If whispers from Japan are to be believed, 2010 will see the downfall of one major JRPG franchise and the rise of another. The fan
reaction to Final Fantasy XIII has been middling at best, and while this could partly be attributed to the anti-FF crowd groaning as loudly as possible on as many forums as possible, too many trustworthy sources have levelled the same accusations at the adventure. Linearity is supposedly the game's biggest problem, with FFXIII arguably little more than an interactive movie. You'll know for sure come next issue's review, but those same people who are criticising Square Enix's latest adventure have nothing but good things to say about its closest rival: Resonance of Fate. And on that front, at least, we know they're talking sense.
We've seen RoF in action a number of times now, but it's taken us until this hands-on session to fully grasp what Tri-Ace is doing. The game feels like a natural blend of western goodness and JRPG greatness. You control the usual ragtag of sexually indiscriminate teenage misfits faced with battling bad things, saving the world and helping some troubled townsfolk along the way through a variety of side-quests. But - shock - similarities with traditional JRPGs end soon thereafter.
The first thing that sets RoF apart from the rest is its fascination with guns. We've seen rifles in our fantasy RPGs before, but handguns and Uzis are less common sights, and you'll definitely see them here. With no reliance on melée combat, RoF pits you against your foes in wide arenas which you're free to explore to their fullest.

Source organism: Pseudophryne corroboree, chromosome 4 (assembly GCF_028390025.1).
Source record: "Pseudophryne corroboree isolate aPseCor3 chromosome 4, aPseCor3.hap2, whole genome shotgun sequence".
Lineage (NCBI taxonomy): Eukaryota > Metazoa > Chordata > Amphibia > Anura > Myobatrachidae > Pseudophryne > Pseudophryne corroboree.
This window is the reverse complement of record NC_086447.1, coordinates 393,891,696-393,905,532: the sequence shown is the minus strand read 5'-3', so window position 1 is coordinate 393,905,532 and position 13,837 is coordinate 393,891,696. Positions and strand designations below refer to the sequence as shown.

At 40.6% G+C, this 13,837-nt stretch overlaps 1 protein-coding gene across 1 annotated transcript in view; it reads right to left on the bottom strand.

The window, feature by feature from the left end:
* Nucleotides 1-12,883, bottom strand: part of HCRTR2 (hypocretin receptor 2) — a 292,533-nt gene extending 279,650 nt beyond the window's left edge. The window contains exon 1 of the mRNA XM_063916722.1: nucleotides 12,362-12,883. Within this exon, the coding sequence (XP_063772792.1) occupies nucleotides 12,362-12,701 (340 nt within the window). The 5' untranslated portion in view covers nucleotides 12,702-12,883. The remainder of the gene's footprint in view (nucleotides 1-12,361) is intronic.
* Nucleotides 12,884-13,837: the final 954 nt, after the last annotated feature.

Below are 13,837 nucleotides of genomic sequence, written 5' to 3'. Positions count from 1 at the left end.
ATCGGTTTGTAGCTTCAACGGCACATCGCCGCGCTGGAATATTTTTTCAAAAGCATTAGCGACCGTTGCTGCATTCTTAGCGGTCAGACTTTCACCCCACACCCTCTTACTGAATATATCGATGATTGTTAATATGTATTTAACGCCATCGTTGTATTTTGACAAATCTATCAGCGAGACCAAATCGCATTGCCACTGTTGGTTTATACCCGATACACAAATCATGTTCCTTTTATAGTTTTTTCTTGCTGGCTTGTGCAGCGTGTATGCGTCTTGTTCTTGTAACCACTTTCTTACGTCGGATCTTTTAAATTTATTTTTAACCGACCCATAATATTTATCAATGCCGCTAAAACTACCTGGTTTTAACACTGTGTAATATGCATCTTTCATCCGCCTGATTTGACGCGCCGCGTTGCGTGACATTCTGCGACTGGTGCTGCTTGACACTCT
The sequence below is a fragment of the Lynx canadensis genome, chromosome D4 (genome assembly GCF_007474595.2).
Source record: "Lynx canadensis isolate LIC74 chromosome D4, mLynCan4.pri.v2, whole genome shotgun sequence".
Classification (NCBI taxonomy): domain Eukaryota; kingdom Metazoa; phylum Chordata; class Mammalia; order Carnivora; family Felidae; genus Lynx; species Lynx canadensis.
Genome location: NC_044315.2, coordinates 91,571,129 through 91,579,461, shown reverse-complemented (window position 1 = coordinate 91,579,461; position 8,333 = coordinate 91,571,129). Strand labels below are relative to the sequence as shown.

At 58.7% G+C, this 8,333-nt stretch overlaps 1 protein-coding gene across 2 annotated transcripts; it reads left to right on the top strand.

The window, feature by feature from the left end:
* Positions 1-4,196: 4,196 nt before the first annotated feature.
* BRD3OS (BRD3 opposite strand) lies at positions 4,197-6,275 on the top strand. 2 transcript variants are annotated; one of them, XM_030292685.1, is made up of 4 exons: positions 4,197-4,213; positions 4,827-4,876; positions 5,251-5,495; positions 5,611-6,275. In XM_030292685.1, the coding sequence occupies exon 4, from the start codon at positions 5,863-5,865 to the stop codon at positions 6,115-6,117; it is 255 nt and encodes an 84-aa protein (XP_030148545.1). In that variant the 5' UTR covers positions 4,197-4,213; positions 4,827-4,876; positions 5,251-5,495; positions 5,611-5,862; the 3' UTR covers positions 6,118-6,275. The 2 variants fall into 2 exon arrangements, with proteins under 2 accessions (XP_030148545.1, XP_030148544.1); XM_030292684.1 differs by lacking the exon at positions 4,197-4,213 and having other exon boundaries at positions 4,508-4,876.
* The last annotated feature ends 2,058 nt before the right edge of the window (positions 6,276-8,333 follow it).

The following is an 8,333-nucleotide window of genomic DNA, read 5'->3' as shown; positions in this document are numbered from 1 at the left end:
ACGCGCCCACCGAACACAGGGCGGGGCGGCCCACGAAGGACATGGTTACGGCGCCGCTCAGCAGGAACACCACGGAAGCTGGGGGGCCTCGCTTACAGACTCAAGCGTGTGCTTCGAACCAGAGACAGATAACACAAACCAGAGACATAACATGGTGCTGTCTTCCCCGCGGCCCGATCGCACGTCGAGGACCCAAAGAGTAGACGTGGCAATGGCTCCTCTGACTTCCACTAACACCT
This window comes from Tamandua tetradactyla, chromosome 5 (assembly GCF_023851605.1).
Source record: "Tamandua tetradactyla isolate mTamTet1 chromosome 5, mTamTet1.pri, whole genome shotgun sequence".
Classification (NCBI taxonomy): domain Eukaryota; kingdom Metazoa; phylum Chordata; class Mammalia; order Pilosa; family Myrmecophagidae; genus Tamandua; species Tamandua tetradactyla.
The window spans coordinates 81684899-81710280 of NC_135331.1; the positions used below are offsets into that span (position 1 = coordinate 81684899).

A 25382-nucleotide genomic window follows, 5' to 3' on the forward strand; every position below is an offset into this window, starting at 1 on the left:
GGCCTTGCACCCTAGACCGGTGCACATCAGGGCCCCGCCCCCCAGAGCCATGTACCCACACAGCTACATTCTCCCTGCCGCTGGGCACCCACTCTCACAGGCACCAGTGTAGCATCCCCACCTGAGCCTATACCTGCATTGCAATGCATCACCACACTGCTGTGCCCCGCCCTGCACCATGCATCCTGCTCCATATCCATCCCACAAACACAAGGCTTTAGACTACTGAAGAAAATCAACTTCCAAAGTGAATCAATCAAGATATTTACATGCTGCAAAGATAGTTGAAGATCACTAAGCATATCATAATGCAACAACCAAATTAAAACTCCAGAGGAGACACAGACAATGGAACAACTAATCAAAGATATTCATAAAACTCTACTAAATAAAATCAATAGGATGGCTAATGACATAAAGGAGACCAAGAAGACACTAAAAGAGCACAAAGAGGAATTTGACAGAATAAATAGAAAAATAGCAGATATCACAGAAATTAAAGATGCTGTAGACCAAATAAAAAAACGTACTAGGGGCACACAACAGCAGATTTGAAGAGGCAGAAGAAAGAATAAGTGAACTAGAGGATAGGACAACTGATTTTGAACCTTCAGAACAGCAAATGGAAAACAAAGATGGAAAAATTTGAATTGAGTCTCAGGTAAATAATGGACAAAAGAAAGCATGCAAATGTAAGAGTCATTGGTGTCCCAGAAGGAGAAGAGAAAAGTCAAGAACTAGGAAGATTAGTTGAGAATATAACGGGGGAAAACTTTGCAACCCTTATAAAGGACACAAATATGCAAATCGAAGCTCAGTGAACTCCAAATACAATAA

Each of your three characters is controlled one at a time. You can opt to either move them about in real-time, or set them a path to follow. How you move matters: enemies have different barriers for each of their four sides, so optimum shooting angles need to be considered long before setting off.
To prevent fights dragging on for hours, enemy squads follow leaders. Prioritise this target and all other foes will flee at the leader's demise. The combat is filled with small ideas like this. Propel an enemy into the air, and if you jump and fire at the right time you'll slam them back to the ground for a 'Smackdown' damage multiplier. Another more intricate system involves threading your character's run in between the stationary two. Doing so will earn you Resonance points which can then be spent on a ridiculously over-powered triple-team attack.
Our only major concern with RoF lies with the dungeons, which are easily the game's least impressive components. Enter one and you'll be warped into the battle engine. Unlike the 'overworld' there are no random battles in dungeons. Instead, enemies roam extended battlegrounds looking for action. It's possible to steam past each foe and race to the end of the dungeon as fast as the movement system will allow. Unfortunately, said movement system is incredibly cumbersome, and navigating these bland areas is genuinely frustrating. We have much preferred exploring areas as detailed as the city locations and settling for random battles instead.
Even with this major drawback weighing it down, RoF remains an exciting breakaway for the JRPG genre. Director Takayuki Suguro attributes this to his quest for worldwide appeal. "I think western audiences have never warmed to the non-progressive JRPGs in a big way," Suguro offers. "There is definitely potential for JRPGs in the western markets, but it's going to take a JRPG that evolves the formula enough to fulfil this potential.